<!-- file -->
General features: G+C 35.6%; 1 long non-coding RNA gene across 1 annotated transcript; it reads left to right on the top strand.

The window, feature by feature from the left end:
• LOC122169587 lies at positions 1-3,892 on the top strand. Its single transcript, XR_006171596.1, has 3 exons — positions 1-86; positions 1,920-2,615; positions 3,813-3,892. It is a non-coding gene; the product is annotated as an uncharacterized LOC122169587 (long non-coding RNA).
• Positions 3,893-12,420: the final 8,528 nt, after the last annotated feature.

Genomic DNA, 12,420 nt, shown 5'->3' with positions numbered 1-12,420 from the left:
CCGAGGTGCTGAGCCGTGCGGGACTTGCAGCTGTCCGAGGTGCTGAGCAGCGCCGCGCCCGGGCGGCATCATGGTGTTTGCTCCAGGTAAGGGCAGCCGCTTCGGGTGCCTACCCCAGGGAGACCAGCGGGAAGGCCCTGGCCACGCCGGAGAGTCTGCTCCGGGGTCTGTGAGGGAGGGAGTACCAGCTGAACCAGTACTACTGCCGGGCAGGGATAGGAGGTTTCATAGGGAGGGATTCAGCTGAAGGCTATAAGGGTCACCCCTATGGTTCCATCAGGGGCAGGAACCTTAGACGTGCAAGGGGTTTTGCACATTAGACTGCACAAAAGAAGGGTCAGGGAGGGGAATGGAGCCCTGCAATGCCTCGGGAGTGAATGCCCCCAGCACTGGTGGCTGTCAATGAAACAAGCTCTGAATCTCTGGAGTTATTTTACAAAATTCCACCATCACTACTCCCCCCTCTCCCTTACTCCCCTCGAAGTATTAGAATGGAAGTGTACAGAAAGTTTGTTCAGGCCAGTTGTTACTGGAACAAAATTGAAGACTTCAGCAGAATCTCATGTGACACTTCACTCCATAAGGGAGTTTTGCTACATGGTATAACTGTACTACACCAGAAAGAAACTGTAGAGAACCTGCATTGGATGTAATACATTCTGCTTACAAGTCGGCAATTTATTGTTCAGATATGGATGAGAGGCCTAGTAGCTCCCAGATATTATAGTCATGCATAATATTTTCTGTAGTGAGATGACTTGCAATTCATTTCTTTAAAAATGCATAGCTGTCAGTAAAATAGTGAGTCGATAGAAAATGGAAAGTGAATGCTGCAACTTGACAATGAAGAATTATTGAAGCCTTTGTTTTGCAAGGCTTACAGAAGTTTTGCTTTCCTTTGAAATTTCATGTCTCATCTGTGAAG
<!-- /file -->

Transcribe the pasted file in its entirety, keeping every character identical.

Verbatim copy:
General features: G+C 35.6%; 1 long non-coding RNA gene across 1 annotated transcript; it reads left to right on the top strand.

The window, feature by feature from the left end:
• LOC122169587 lies at positions 1-3,892 on the top strand. Its single transcript, XR_006171596.1, has 3 exons — positions 1-86; positions 1,920-2,615; positions 3,813-3,892. It is a non-coding gene; the product is annotated as an uncharacterized LOC122169587 (long non-coding RNA).
• Positions 3,893-12,420: the final 8,528 nt, after the last annotated feature.

Genomic DNA, 12,420 nt, shown 5'->3' with positions numbered 1-12,420 from the left:
CCGAGGTGCTGAGCCGTGCGGGACTTGCAGCTGTCCGAGGTGCTGAGCAGCGCCGCGCCCGGGCGGCATCATGGTGTTTGCTCCAGGTAAGGGCAGCCGCTTCGGGTGCCTACCCCAGGGAGACCAGCGGGAAGGCCCTGGCCACGCCGGAGAGTCTGCTCCGGGGTCTGTGAGGGAGGGAGTACCAGCTGAACCAGTACTACTGCCGGGCAGGGATAGGAGGTTTCATAGGGAGGGATTCAGCTGAAGGCTATAAGGGTCACCCCTATGGTTCCATCAGGGGCAGGAACCTTAGACGTGCAAGGGGTTTTGCACATTAGACTGCACAAAAGAAGGGTCAGGGAGGGGAATGGAGCCCTGCAATGCCTCGGGAGTGAATGCCCCCAGCACTGGTGGCTGTCAATGAAACAAGCTCTGAATCTCTGGAGTTATTTTACAAAATTCCACCATCACTACTCCCCCCTCTCCCTTACTCCCCTCGAAGTATTAGAATGGAAGTGTACAGAAAGTTTGTTCAGGCCAGTTGTTACTGGAACAAAATTGAAGACTTCAGCAGAATCTCATGTGACACTTCACTCCATAAGGGAGTTTTGCTACATGGTATAACTGTACTACACCAGAAAGAAACTGTAGAGAACCTGCATTGGATGTAATACATTCTGCTTACAAGTCGGCAATTTATTGTTCAGATATGGATGAGAGGCCTAGTAGCTCCCAGATATTATAGTCATGCATAATATTTTCTGTAGTGAGATGACTTGCAATTCATTTCTTTAAAAATGCATAGCTGTCAGTAAAATAGTGAGTCGATAGAAAATGGAAAGTGAATGCTGCAACTTGACAATGAAGAATTATTGAAGCCTTTGTTTTGCAAGGCTTACAGAAGTTTTGCTTTCCTTTGAAATTTCATGTCTCATCTGTGAAG